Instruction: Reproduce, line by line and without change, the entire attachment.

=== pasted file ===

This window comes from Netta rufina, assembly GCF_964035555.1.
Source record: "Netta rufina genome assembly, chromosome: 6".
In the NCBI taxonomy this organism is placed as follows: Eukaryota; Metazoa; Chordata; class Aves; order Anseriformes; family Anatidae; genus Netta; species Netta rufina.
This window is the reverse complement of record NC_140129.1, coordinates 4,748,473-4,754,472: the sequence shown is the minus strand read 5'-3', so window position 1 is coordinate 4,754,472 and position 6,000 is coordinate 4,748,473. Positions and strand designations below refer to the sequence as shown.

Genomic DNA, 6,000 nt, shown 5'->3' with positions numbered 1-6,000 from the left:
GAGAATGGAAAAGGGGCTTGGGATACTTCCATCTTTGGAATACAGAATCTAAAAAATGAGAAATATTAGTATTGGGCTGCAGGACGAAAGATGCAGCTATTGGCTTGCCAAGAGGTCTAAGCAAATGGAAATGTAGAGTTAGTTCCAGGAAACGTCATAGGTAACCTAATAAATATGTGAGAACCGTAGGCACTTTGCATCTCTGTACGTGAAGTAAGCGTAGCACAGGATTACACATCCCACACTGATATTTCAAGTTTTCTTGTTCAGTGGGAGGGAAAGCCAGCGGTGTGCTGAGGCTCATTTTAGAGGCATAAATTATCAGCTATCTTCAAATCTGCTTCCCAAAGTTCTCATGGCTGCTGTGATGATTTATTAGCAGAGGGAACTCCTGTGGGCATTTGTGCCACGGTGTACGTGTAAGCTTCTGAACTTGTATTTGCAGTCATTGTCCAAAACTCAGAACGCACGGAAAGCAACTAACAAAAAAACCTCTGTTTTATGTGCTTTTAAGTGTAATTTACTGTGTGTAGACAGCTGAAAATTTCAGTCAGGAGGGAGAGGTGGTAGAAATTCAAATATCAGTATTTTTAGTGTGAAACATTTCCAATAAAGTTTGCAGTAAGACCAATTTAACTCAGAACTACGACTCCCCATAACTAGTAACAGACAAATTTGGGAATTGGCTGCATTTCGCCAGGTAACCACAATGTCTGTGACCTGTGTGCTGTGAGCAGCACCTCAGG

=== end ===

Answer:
This window comes from Netta rufina, assembly GCF_964035555.1.
Source record: "Netta rufina genome assembly, chromosome: 6".
In the NCBI taxonomy this organism is placed as follows: Eukaryota; Metazoa; Chordata; class Aves; order Anseriformes; family Anatidae; genus Netta; species Netta rufina.
This window is the reverse complement of record NC_140129.1, coordinates 4,748,473-4,754,472: the sequence shown is the minus strand read 5'-3', so window position 1 is coordinate 4,754,472 and position 6,000 is coordinate 4,748,473. Positions and strand designations below refer to the sequence as shown.

Genomic DNA, 6,000 nt, shown 5'->3' with positions numbered 1-6,000 from the left:
GAGAATGGAAAAGGGGCTTGGGATACTTCCATCTTTGGAATACAGAATCTAAAAAATGAGAAATATTAGTATTGGGCTGCAGGACGAAAGATGCAGCTATTGGCTTGCCAAGAGGTCTAAGCAAATGGAAATGTAGAGTTAGTTCCAGGAAACGTCATAGGTAACCTAATAAATATGTGAGAACCGTAGGCACTTTGCATCTCTGTACGTGAAGTAAGCGTAGCACAGGATTACACATCCCACACTGATATTTCAAGTTTTCTTGTTCAGTGGGAGGGAAAGCCAGCGGTGTGCTGAGGCTCATTTTAGAGGCATAAATTATCAGCTATCTTCAAATCTGCTTCCCAAAGTTCTCATGGCTGCTGTGATGATTTATTAGCAGAGGGAACTCCTGTGGGCATTTGTGCCACGGTGTACGTGTAAGCTTCTGAACTTGTATTTGCAGTCATTGTCCAAAACTCAGAACGCACGGAAAGCAACTAACAAAAAAACCTCTGTTTTATGTGCTTTTAAGTGTAATTTACTGTGTGTAGACAGCTGAAAATTTCAGTCAGGAGGGAGAGGTGGTAGAAATTCAAATATCAGTATTTTTAGTGTGAAACATTTCCAATAAAGTTTGCAGTAAGACCAATTTAACTCAGAACTACGACTCCCCATAACTAGTAACAGACAAATTTGGGAATTGGCTGCATTTCGCCAGGTAACCACAATGTCTGTGACCTGTGTGCTGTGAGCAGCACCTCAGG